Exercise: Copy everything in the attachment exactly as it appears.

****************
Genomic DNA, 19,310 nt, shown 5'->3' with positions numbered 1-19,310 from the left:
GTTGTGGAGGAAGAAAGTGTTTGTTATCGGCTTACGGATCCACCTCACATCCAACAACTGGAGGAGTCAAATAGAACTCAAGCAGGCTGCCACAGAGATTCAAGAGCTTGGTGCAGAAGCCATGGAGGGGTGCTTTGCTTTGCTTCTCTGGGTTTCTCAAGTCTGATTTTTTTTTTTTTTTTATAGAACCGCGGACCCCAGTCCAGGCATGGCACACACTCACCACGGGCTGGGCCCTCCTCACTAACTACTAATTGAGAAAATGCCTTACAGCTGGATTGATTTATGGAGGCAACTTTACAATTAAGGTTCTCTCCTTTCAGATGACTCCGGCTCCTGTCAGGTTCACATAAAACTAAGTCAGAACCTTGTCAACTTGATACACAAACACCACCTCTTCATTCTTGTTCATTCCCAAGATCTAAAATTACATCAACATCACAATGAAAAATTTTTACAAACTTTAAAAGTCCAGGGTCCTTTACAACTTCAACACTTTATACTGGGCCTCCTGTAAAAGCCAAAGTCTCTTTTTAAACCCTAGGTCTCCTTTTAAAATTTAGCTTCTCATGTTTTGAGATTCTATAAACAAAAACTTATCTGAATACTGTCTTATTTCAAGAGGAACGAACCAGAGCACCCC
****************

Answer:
Genomic DNA, 19,310 nt, shown 5'->3' with positions numbered 1-19,310 from the left:
GTTGTGGAGGAAGAAAGTGTTTGTTATCGGCTTACGGATCCACCTCACATCCAACAACTGGAGGAGTCAAATAGAACTCAAGCAGGCTGCCACAGAGATTCAAGAGCTTGGTGCAGAAGCCATGGAGGGGTGCTTTGCTTTGCTTCTCTGGGTTTCTCAAGTCTGATTTTTTTTTTTTTTTTATAGAACCGCGGACCCCAGTCCAGGCATGGCACACACTCACCACGGGCTGGGCCCTCCTCACTAACTACTAATTGAGAAAATGCCTTACAGCTGGATTGATTTATGGAGGCAACTTTACAATTAAGGTTCTCTCCTTTCAGATGACTCCGGCTCCTGTCAGGTTCACATAAAACTAAGTCAGAACCTTGTCAACTTGATACACAAACACCACCTCTTCATTCTTGTTCATTCCCAAGATCTAAAATTACATCAACATCACAATGAAAAATTTTTACAAACTTTAAAAGTCCAGGGTCCTTTACAACTTCAACACTTTATACTGGGCCTCCTGTAAAAGCCAAAGTCTCTTTTTAAACCCTAGGTCTCCTTTTAAAATTTAGCTTCTCATGTTTTGAGATTCTATAAACAAAAACTTATCTGAATACTGTCTTATTTCAAGAGGAACGAACCAGAGCACCCC